These are challenging times. Children’s lives all around the world have been turned upside down. All children are affected by COVID-19, no matter where they’re from, but the most vulnerable children are facing some of the toughest challenges. We must support each other. COVID-19 binds us together. Solidarity binds us together.
Photographers around the world were some of the many who stayed at home with their families, in an effort to prevent the spread of COVID-19. These are some of their stories as they turn their lenses on themselves and their families.
BOSNIA AND HERZEGOVINA – Nera looks through the window and once again asks why she can’t go out. Her photographer father, Haris Calkic, has been a single parent since Nera’s mother passed away two years ago. For millions of children across the world, life has changed dramatically over the past few months. Nera wants to run to the park, play hide and seek, pick flowers and dance on the grass.
CANADA – Sascha practices his parkour skills as he climbs the walls in their home while Kobi, the family dog, looks on. The family lives in a residential area, but as Sascha cannot play with anyone outside the family, there is less incentive to exercise. Photographer and father Roger LeMoyne says, “Getting the kids off computer screens and out doing the activities that are still possible has been the biggest challenge so far during the lockdown.”
FRANCE – Violette plays with her mother’s hair as Anne-Lise, a television journalist, tries to telework at home in Lyon. “When the lockdown was announced, I immediately understood that my professional activity was going to drop and that we were going to live a historical time,” father and photographer Bruno Amsellem reflects. Bruno began bearing witness to the situation by telling the story of his city as well as of his personal life.
INDIA – (Left to right) Azah and Zaara choose to sleep in their parents’ bedroom, rather than in their own rooms. Photographer and mother Anita Khemka was the only one supporting her own mother as she underwent emergency surgery on the day the lockdown was imposed. After surgery, as a precautionary measure, they both stayed in a self-imposed quarantine for 14 days. “Having been away from the girls and my husband and dealing with the stress of my mum’s surgery and her recovery, more than the girls needing me, it was me who needed to sleep with them,” Anita notes.
ITALY – (Left to right) Mattia plays at home with his brothers Riccardo and Filippo. Photographer Giovanni Diffidenti lives next door to the boys, who are all living with a disability, in Lombardy, which was one of the first COVID-19 hotspots. Speaking of the need to invent new things that can dispel boredom, “the danger is to see the light of curiosity, the desire to experiment and the magic of discovering new things vanish in the eyes of children,” Giovanni says. “Now it is up to parents amid a thousand difficulties to try to fill our children.”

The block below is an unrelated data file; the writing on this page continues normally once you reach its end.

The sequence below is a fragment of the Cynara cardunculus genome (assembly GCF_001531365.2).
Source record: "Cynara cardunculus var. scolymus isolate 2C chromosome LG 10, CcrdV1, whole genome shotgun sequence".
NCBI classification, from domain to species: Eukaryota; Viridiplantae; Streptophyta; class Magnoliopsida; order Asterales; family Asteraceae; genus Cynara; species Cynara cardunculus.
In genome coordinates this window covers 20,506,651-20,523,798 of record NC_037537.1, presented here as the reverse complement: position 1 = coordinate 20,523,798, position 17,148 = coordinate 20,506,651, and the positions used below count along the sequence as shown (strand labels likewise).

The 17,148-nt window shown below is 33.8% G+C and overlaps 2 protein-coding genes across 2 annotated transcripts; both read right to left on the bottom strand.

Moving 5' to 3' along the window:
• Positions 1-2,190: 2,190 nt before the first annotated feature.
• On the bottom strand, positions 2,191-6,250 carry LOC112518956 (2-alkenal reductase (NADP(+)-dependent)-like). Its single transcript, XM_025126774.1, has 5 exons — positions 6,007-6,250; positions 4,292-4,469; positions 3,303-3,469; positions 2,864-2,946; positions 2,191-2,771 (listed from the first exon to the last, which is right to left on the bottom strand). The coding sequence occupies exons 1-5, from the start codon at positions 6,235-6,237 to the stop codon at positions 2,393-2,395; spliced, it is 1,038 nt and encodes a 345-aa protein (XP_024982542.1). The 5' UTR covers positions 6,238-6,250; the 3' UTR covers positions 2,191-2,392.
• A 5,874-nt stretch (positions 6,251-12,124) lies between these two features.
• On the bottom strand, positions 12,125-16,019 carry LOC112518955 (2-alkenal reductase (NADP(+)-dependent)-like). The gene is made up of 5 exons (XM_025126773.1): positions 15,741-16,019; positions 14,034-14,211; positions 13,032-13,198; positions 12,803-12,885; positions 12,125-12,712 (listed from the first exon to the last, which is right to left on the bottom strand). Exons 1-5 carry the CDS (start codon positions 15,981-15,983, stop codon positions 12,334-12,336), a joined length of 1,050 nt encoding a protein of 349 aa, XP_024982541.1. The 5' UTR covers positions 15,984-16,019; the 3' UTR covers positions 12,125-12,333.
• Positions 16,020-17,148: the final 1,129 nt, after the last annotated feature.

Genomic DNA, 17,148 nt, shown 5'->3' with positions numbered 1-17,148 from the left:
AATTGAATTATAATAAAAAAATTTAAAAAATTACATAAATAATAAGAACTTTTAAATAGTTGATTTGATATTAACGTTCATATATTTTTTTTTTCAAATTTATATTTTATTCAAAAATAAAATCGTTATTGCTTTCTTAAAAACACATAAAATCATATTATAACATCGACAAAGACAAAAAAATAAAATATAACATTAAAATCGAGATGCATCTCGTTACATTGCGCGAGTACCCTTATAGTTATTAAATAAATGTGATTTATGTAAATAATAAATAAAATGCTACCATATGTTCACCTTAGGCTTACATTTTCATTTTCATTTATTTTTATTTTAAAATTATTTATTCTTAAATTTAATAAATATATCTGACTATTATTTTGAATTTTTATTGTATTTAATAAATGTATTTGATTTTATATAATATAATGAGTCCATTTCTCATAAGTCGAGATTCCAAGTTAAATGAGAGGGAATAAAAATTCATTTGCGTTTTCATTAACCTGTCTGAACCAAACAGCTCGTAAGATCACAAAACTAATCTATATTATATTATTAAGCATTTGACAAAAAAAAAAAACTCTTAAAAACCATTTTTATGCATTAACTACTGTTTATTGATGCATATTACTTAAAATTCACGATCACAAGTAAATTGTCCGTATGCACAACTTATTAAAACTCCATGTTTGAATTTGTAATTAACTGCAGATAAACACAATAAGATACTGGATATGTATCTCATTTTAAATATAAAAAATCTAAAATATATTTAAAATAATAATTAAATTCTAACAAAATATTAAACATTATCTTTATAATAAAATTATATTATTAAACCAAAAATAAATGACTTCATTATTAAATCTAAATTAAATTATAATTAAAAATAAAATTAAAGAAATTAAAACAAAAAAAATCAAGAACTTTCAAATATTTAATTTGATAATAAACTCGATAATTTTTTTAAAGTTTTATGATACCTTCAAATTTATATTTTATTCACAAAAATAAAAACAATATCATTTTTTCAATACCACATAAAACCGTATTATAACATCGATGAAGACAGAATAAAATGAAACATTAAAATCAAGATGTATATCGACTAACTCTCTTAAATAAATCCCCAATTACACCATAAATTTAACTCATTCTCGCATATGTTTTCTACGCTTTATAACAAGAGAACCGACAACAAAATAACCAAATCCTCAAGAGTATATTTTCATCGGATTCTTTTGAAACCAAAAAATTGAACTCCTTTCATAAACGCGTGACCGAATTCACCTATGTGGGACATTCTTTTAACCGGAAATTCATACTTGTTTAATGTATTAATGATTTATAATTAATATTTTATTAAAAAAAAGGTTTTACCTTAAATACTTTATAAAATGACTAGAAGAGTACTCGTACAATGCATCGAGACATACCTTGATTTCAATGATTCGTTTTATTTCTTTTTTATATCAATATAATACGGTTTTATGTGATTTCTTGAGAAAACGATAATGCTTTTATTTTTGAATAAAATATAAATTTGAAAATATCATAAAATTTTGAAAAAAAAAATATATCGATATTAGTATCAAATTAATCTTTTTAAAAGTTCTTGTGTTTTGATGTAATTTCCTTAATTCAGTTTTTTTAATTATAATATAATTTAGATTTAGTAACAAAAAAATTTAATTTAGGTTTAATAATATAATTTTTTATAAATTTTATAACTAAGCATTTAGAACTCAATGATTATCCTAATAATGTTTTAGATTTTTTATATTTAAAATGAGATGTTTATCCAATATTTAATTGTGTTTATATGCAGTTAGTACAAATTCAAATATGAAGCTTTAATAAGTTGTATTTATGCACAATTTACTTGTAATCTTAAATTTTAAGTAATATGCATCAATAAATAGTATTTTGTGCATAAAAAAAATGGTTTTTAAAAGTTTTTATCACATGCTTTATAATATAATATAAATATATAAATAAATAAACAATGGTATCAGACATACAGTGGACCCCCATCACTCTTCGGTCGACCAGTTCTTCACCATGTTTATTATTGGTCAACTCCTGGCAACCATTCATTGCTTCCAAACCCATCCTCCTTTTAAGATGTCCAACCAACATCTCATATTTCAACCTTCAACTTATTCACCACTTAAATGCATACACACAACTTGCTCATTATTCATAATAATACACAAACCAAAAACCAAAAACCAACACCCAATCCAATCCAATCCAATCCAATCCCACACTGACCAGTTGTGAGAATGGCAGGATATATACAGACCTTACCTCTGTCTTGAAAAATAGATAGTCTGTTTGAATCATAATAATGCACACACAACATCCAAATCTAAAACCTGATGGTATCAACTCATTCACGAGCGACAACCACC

MALI – Mady takes photographs of her photographer father, Seyba Keita, at home. “Sharing some tips of my lovely work with my daughter is one my best moment in the day,” says Seyba. “She loves handling the camera and taking photos of her family.” In its COVID-19 response plan, UNICEF Mali aims to reach up to 4.5 million people – including almost 2.5 million children – to protect them against the virus.
PERU – Working on an art project at home, Jimena covers her sneeze with her arm. “We wash our hands all the time, we don’t want to get coronavirus,” Jimena says. The whole family follows prevention measures, solitary confinement rules and government indications. Close family friend and photographer Diana Mandros lives in the same building. “This situation is something never experienced before,” says Diana. “It’s not just about being at home and rationing meals, it’s about fear about what’s present on the streets but we can’t see. Fear will be part of our routine, but so, too, must hope.”
SOUTH AFRICA – Ethan has found a way to pass time in isolation. “Ethan loves to knit, and it has kept him busy for hours during lockdown,” photographer and mother Karin Schermbrucker reflects. “Still in his pyjamas, nestled between the cushions and covers of the couch, he creates a safe and happy place amid the current concerns of the outside world.”
UNITED KINGDOM – Jago kneels in front of the television in the morning at home in Central London. Jago’s life, and that of his twin Spike and sibling Bo, changed dramatically when the family entered isolation. “Socializing was replaced by screens,” says father and photographer Jack Bacon. “We knew the children were so desperate to play with others that they became obsessed with YouTubers – watching other children playing tag and building box forts instead of doing it for real. Homeschooling was impossible with both of us working, and we worried about how their education suffered.”
ZIMABABWE – Tapfuma exercises while his siblings Timikha (left) plays with the dogs and Terrell (right) looks out the window of their family home. Photographer Tsvangirayi Mukwazhi reflects that “the COVID-19 pandemic has made us endure many days indoors and has helped us to bond and understand our children better. For us as a family, the lockdown has been a great opportunity to reflect on so many things, and when this is all over, our lives will never be the same again.”
UNICEF remains steadfast in its mission to provide essential support, protection and information as well as hope of a brighter day for every child. UNICEF stands united with one clear promise to the world: we will get through this together, for every child.